Will Your Cookware Work for You?
TV and the internet are loaded with ads featuring all colors and types of cookware. With so many brands and types to choose from your not blame if you wind up totally confused! So, it’s time to answer some questions and by doing so it will help you in your final choice of cookware.
Choose cookware that works for you and also fits in with your kitchen and lifestyle. It’s really more than picking out a colorful skillet or a plain non-stick saucepan. Cookware, even moderately priced, can put a bit of a dent in your budget and it’s not something we want to replace often so it may be worthwhile to make a list of what you need and what cookware is appealing.
There are many good brands and most brands offer selections that can include cookware with different finishes. Shiny, matte, colorful? Hard-anodized, stainless steel, cast iron, enamel…? Non-stick finish? Is your stove gas or electric? If electric does it have a coil element or sealed burner? Does your stove have a smooth cooktop? Some cookware can’t be used on a smooth cooktop and a hot pan cannot be slid off the hot burner to a cold burner without possibly damaging the cooktop.
Buy Piece or Set
Should you buy one or two pieces or a set? If you already have cookware but need to add a skillet or replace a worn skillet then consider buying a skillet that you’ve may have admired or one that catches your eye. Read the information, including the warranty, and go for it. If it performs well you may decide to eventually add more pieces. If it doesn’t perform well you learned by trial and error. Each person cooks differently and what works for one doesn’t necessarily work for another. Sometimes it does take a while to find the “perfect” cookware…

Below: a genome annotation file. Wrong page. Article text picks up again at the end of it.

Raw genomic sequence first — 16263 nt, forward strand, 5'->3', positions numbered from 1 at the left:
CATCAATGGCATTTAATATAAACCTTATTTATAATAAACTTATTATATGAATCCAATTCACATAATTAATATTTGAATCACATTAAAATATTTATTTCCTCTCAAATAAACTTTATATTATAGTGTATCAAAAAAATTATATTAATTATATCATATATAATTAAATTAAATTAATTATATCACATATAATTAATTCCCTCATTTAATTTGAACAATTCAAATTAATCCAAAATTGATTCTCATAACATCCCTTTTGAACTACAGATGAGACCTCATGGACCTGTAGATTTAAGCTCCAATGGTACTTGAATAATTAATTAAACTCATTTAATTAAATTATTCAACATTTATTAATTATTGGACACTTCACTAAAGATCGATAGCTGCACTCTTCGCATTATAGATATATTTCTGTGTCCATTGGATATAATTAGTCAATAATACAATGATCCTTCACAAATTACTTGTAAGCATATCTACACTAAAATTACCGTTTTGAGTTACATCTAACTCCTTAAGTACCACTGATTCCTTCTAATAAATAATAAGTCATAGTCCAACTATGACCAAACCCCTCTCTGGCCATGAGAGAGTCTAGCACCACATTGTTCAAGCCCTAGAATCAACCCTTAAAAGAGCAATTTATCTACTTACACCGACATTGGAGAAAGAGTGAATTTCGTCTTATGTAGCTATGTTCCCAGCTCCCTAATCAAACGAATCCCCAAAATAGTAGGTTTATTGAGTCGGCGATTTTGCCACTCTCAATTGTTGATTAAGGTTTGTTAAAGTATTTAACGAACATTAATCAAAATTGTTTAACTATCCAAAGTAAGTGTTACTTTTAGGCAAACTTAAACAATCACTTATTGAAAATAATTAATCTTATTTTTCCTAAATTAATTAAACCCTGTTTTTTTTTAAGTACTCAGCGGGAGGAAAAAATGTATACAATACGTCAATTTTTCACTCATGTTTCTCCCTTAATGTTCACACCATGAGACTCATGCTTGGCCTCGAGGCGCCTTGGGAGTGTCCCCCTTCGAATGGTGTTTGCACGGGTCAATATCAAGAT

When you do find the cookware that meets your expectations consider buying a set. Most top brands have good sales and you can save quite a bit of money. Just make sure the cookware set has pieces that are really usable and aren’t duplicates. A good basic set might consist of a large saute pan or skillet, a 2 quart and 3-quart saucepan with lids and a stockpot with a lid that will fit the skillet. If you want to see how the cooking is going think about glass top lids. Can the cookware withstand high oven temperatures? Do the handles stay cool? Are the pans heavy enough to resist denting but light enough to comfortable pick up? Are the handles attached securely? Do the lids have knobs that are large and easy to grip? Can the cookware be cleaned in the dishwasher?
Types of Cookware
Hard-anodized and Hard-anodized non-stick is harder than stainless steel, The electrochemical process of anodizing transforms aluminum into a nonreactive, scratch- and stick-resistant surface. Hard-anodizing is a process that transforms aluminum into a durable, abrasion and corrosion-resistant cookware. Hard-anodizing non-stick cookware is made the same way but coated with non-stick products. It does not brown well. Should not go in the dishwasher, however, it cleans easily by hand.
Stainless Steel Cookware
Stainless Steel cookware is available in two-ply to seven-ply constructed pans that are smooth, hard, warp and scratch-resistant, non-porous and usually will last a long, long time. Chromium, nickel and steel alloys may be added to the stainless that will form a film that protects the surface from rust, pitting, chipping and tarnishing. The higher-grade stainless steel products will clean easier and retain their beautiful shiny finish. Stainless is not a good heat conductor so be sure the piece you buy has an aluminum core or a thick, aluminum or copper disk at the bottom of the pan.